The idea for Texas Frontier came while driving through the plains of Amarillo, Texas. It was flat, with only antelope herds way out on the prairie and old farms, appearing to be crumbling away in the distance. Having read about the way structures are intentionally burned for demolition, Beau thought about how they might burn down those old farmhouses. While he often uses a traditional style without imagery in the background in his artwork, Beau was inspired to add three burning houses to the background of this piece. Beau says the rider in Texas Frontier is based on the Comanche Band – the Antelope Eaters. He cites the work of Comanche artist Rance Hood as a reference for the antelope headdress, an old-style no longer seen today.
The Kiowa Five artists are the driving inspiration behind Beau’s artwork. When looking at old pictures of Monroe Tsatoke, with his fellow Kiowa artist Silver Horn, Beau noticed buffalo tails sticking out around their robes and thought that would make a great drawing. The buffalo doctor’s headdress includes decorative pieces seen in some Kiowa Five paintings, which Beau believes to be quills or feathers. Further influenced by the ceremonial dance and body paint depicted in Kiowa Five paintings, he creates a reimagining of the traditional, saying, “I don’t think they danced, those buffalo doctors, but I put bells on them. I’ve noticed a lot of Kiowa Five paintings where medicine men are painted up.”
In Horse Headdress Society, Beau's imagery is influenced by the old style of ledger art. The Kiowa Horse Headdresses Warrior Society is no longer a functioning warrior society, so little is known about it. Beau says, “You can ask an elder, and it’s so old that they don’t know. I was just kind of guessing at what these horses looked like long ago.” The tail of the horses being wrapped up is a Southern Plains style for war horses, which Beau uses to experiment with adding different design elements throughout his pieces.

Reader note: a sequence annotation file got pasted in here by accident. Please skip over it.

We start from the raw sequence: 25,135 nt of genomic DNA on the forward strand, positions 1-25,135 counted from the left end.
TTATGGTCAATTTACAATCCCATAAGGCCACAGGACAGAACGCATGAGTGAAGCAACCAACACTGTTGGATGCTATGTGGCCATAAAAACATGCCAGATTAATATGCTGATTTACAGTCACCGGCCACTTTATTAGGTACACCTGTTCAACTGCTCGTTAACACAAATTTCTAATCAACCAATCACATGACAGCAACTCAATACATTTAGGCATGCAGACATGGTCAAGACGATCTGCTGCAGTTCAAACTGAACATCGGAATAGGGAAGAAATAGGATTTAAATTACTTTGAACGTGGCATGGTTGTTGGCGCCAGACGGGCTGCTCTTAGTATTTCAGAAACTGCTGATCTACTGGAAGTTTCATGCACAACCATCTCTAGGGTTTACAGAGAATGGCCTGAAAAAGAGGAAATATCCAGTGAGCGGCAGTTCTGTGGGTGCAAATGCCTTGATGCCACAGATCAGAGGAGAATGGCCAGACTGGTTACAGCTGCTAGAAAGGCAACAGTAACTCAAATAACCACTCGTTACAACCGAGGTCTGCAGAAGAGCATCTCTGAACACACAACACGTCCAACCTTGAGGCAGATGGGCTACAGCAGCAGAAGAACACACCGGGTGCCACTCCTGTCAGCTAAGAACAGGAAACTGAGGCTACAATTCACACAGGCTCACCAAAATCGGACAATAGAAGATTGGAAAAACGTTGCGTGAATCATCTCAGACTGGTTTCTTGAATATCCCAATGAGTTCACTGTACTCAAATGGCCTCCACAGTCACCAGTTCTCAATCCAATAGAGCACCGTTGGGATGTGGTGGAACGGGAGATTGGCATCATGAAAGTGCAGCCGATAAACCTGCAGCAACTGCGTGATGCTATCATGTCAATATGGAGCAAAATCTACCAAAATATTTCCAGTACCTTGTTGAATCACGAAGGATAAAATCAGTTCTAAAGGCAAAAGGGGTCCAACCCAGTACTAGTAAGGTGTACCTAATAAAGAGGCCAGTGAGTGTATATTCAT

The Sarci people (Tsuutʼina Nation) are a First Nation band government in Alberta, Canada. Beau tells how long-ago during pre-contact, “when the Kiowas were in Calgary, [Kiowas and Sarcis] married in together” and lived together. “I think they had a whole different Tribe. I always wonder, what language did they speak? They were half Kiowa and half Sarci.”
Leaving the Past Behind features a rider shooting backwards. While creating this piece, Beau thought of a dance that the Kiowa Black Leggings Warrior Society perform. Beau says, "They would ride, they would stop, they would shoot, all the enemies would duck, and then they would take off, stop, shoot, take off. As they did this, they would get further and further from the enemy”. To Beau, shooting backwards is a representation of leaving the past behind and moving forward with your life.
Numerous pieces are named after Beau’s connection to the Native American Church and its ceremonies and traditions. Artworks such as The Witness, Faithfulness, Be Strong, and The Provider are all inspired by his participation in the Native American Church. He describes his artwork as “a surrealist reimagination of traditional signs and symbols [that] come from the Creator by asking him to guide me and show me what colors and symbols to use that work together to create a complex language of my own design in each piece.” Beau also gives visual dimension to his designs with bright outlines (a technique to make the designs pop which he learned from Monte Yellow Bird) as his own way of giving medicine to the artwork and representing The Good Spirit.
Buffalo is the central theme of The Herd. The horse has on a buffalo headdress, while the rider also wears a buffalo headdress, a breechcloth with a buffalo design, and holds a buffalo hide shield with a buffalo painted on it. The rider also holds a lance and is shooting backwards with a pistol. Beau based the pattern of the horse on some he has seen in old ledger drawings.
Beau says the imagery and bright colors of his artwork are influenced by the Native American Church ceremony. His artistic spirit is influenced through song and prayer. While drawing, he often listens to Sampi songs, church hymns, and Kiowa hymns. “It seems like a lot of the time when I’m listening to our songs, I call upon those songs. I’ve been in a place where it wasn’t great and all I could do was pray about it. My drawings have taken me pretty far. I’m very thankful for what I can do, so every morning I wake up, thank God, and jump right on that drawing board.”